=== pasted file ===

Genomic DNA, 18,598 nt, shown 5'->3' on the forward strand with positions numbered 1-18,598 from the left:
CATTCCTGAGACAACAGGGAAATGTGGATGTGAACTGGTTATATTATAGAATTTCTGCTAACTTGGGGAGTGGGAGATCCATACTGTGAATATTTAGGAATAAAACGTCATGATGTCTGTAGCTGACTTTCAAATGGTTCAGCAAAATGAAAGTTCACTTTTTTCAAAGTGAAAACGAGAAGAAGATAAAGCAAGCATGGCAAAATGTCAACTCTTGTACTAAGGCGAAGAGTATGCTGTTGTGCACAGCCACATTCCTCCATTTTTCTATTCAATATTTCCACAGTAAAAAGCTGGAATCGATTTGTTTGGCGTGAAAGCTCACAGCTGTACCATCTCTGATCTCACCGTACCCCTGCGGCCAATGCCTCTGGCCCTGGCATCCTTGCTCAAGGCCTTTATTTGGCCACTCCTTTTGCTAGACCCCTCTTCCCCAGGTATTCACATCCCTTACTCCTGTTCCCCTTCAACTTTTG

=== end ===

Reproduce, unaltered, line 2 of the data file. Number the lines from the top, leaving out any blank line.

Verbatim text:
CATTCCTGAGACAACAGGGAAATGTGGATGTGAACTGGTTATATTATAGAATTTCTGCTAACTTGGGGAGTGGGAGATCCATACTGTGAATATTTAGGAATAAAACGTCATGATGTCTGTAGCTGACTTTCAAATGGTTCAGCAAAATGAAAGTTCACTTTTTTCAAAGTGAAAACGAGAAGAAGATAAAGCAAGCATGGCAAAATGTCAACTCTTGTACTAAGGCGAAGAGTATGCTGTTGTGCACAGCCACATTCCTCCATTTTTCTATTCAATATTTCCACAGTAAAAAGCTGGAATCGATTTGTTTGGCGTGAAAGCTCACAGCTGTACCATCTCTGATCTCACCGTACCCCTGCGGCCAATGCCTCTGGCCCTGGCATCCTTGCTCAAGGCCTTTATTTGGCCACTCCTTTTGCTAGACCCCTCTTCCCCAGGTATTCACATCCCTTACTCCTGTTCCCCTTCAACTTTTG